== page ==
[0019] Audible speech commands or prompts from the food preparer are received via the radio link 40 and converted by the voice recognition speech-to-text circuit 75 and intelligence circuitry 80. The operator's spoken commands are thus interpreted in module 30 to produce control signals for parsing through the memory 30. Referring to FIG. 5, the intelligence circuit 80 effectively allows the food preparer-user to parse through the memory by moving a pointer to the item the user wants to hear. The item is then sent to translator 65 wherein the compressed order information (from the POS 10′ register) is expanded. The expanded information is then sent to the text-to-speech converter 70 before being transmitted to the same headset which initiated the command.

[0020] A feature of the preferred embodiment is that only a few easily learned and distinctly sounding voice commands are all that need to be recognized by the speech recognition software and circuitry in module 30 to enable the food preparer-user to enjoy total command over the system. Even only four voice commands can be sufficient to provide substantial control over the delivery of the audible order information to the food preparer, examples herein:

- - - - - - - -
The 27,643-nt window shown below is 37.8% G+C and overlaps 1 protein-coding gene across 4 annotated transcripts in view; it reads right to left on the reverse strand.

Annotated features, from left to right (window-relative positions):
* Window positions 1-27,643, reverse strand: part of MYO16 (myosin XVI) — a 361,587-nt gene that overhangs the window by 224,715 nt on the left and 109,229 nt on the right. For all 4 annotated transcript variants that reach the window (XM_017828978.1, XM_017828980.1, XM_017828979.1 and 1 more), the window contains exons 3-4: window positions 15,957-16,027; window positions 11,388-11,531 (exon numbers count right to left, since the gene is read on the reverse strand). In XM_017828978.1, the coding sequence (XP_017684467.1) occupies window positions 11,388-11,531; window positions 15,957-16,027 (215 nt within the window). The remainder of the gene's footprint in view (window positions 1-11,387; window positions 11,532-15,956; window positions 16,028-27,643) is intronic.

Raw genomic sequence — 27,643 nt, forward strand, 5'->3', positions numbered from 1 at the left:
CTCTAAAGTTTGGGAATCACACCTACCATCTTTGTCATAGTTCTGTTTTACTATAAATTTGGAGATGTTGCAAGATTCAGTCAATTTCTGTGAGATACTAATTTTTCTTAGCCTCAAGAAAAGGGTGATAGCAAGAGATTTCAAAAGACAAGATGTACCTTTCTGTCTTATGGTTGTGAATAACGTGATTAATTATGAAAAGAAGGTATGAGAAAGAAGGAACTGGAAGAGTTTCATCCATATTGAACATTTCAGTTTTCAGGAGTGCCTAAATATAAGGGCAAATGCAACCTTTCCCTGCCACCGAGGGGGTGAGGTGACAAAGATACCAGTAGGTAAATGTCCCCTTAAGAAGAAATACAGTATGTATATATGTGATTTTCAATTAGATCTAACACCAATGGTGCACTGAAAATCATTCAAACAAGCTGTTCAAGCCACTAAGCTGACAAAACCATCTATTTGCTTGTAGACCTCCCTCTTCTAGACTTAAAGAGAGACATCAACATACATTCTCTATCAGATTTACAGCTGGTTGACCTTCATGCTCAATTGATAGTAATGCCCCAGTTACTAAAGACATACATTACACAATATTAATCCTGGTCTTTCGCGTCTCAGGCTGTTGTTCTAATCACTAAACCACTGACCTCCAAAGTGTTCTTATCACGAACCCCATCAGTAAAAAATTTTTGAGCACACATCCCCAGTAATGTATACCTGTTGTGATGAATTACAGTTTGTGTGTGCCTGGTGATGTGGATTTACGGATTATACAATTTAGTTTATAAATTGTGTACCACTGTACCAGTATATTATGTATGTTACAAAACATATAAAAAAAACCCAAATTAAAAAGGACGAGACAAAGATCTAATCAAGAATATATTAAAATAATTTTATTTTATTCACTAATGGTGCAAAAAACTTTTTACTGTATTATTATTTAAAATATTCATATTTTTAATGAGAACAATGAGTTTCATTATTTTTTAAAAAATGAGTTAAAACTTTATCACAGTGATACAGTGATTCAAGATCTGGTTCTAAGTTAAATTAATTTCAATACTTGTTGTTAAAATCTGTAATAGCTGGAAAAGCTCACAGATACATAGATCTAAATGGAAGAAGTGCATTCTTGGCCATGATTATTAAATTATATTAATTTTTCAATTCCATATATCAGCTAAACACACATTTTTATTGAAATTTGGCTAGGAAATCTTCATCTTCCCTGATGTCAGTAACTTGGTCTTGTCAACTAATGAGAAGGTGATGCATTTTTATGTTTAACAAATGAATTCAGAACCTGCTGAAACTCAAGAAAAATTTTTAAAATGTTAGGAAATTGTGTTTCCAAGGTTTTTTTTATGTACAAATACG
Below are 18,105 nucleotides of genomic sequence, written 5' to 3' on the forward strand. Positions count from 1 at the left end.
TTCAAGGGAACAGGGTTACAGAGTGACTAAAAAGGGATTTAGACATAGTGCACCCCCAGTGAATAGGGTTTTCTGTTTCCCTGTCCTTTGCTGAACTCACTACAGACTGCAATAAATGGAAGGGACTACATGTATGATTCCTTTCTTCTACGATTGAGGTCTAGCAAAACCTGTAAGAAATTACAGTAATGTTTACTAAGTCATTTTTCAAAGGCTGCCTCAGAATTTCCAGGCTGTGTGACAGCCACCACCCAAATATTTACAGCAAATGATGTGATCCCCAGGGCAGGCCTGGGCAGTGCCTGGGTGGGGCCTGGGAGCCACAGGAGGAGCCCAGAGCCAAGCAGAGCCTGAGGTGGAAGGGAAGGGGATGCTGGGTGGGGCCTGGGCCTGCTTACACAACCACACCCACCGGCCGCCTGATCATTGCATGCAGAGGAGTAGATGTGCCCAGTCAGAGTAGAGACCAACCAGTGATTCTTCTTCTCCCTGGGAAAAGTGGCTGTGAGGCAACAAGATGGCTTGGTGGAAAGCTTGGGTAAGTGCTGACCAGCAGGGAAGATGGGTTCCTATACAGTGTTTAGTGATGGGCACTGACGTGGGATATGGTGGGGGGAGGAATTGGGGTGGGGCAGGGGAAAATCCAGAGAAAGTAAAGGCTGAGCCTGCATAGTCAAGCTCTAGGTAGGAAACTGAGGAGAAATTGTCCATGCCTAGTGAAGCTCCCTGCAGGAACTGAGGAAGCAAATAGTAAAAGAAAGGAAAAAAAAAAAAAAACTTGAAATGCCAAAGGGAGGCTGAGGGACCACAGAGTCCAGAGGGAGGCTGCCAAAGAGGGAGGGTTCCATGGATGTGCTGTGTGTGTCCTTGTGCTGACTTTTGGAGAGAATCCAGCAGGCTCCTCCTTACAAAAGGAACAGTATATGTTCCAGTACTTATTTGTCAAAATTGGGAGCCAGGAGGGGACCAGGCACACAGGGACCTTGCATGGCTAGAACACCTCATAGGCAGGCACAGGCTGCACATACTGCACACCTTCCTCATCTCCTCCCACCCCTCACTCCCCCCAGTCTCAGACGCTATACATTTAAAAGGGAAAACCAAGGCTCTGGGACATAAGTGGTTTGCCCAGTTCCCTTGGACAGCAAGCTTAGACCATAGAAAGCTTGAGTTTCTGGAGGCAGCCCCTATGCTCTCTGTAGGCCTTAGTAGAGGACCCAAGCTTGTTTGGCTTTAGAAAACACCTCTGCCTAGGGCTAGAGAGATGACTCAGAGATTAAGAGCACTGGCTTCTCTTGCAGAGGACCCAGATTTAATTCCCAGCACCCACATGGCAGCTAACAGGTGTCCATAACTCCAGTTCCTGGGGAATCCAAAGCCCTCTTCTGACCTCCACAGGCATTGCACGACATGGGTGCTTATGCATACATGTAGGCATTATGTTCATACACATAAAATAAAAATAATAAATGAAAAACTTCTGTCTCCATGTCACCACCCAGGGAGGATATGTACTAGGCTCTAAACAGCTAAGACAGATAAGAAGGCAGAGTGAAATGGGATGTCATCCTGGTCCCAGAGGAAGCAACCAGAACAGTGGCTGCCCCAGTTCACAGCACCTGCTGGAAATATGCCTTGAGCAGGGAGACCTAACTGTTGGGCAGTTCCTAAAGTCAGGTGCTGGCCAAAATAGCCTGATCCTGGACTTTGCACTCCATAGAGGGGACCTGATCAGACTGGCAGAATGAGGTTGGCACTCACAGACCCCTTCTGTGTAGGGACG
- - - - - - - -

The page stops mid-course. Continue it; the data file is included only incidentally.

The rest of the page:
[0021] GO

[0022] AGAIN

[0023] BACK

[0024] NEW

[0025] or; alternatively,

[0026] GO

[0027] REPEAT

[0028] BACK

[0029] NEW

[0030] Another embodiment of the invention is shown in FIG. 3 in which the restaurant or other facility has multiple workers available to prepare the orders. In this embodiment, a router 100 routes the POS 10′ orders to one of several of the voice operated audible order modules. The routing function can be sequential, or can be responsive to the number of orders stored in each memory, with the module having the fewest entries having priority to receive the next order.